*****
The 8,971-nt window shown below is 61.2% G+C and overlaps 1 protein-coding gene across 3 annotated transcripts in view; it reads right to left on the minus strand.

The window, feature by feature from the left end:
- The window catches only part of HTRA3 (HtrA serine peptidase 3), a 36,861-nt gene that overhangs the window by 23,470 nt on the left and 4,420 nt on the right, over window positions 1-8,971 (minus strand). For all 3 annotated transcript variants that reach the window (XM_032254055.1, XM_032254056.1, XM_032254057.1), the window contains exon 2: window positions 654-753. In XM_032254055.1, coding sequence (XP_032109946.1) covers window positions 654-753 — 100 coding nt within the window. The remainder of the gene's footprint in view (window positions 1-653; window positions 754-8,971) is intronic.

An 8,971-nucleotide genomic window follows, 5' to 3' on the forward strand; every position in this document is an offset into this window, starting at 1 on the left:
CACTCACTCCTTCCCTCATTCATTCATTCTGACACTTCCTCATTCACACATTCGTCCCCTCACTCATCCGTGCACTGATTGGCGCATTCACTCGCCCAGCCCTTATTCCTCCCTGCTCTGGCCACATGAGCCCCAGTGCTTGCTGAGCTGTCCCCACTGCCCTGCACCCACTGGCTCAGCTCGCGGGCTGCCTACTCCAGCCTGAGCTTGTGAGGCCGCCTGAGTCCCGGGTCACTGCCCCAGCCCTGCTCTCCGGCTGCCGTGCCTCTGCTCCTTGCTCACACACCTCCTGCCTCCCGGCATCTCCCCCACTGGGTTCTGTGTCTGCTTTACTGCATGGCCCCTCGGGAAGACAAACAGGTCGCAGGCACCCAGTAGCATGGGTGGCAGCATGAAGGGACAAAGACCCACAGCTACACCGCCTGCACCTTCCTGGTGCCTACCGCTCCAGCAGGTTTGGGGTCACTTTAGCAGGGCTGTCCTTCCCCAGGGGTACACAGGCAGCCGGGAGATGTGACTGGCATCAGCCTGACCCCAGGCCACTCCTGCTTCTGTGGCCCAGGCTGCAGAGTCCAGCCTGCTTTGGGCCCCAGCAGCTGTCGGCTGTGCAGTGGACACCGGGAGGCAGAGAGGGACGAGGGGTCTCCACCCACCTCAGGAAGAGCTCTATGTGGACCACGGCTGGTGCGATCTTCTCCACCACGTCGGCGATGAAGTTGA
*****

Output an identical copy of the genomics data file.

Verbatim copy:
The 8,971-nt window shown below is 61.2% G+C and overlaps 1 protein-coding gene across 3 annotated transcripts in view; it reads right to left on the minus strand.

The window, feature by feature from the left end:
- The window catches only part of HTRA3 (HtrA serine peptidase 3), a 36,861-nt gene that overhangs the window by 23,470 nt on the left and 4,420 nt on the right, over window positions 1-8,971 (minus strand). For all 3 annotated transcript variants that reach the window (XM_032254055.1, XM_032254056.1, XM_032254057.1), the window contains exon 2: window positions 654-753. In XM_032254055.1, coding sequence (XP_032109946.1) covers window positions 654-753 — 100 coding nt within the window. The remainder of the gene's footprint in view (window positions 1-653; window positions 754-8,971) is intronic.

An 8,971-nucleotide genomic window follows, 5' to 3' on the forward strand; every position in this document is an offset into this window, starting at 1 on the left:
CACTCACTCCTTCCCTCATTCATTCATTCTGACACTTCCTCATTCACACATTCGTCCCCTCACTCATCCGTGCACTGATTGGCGCATTCACTCGCCCAGCCCTTATTCCTCCCTGCTCTGGCCACATGAGCCCCAGTGCTTGCTGAGCTGTCCCCACTGCCCTGCACCCACTGGCTCAGCTCGCGGGCTGCCTACTCCAGCCTGAGCTTGTGAGGCCGCCTGAGTCCCGGGTCACTGCCCCAGCCCTGCTCTCCGGCTGCCGTGCCTCTGCTCCTTGCTCACACACCTCCTGCCTCCCGGCATCTCCCCCACTGGGTTCTGTGTCTGCTTTACTGCATGGCCCCTCGGGAAGACAAACAGGTCGCAGGCACCCAGTAGCATGGGTGGCAGCATGAAGGGACAAAGACCCACAGCTACACCGCCTGCACCTTCCTGGTGCCTACCGCTCCAGCAGGTTTGGGGTCACTTTAGCAGGGCTGTCCTTCCCCAGGGGTACACAGGCAGCCGGGAGATGTGACTGGCATCAGCCTGACCCCAGGCCACTCCTGCTTCTGTGGCCCAGGCTGCAGAGTCCAGCCTGCTTTGGGCCCCAGCAGCTGTCGGCTGTGCAGTGGACACCGGGAGGCAGAGAGGGACGAGGGGTCTCCACCCACCTCAGGAAGAGCTCTATGTGGACCACGGCTGGTGCGATCTTCTCCACCACGTCGGCGATGAAGTTGA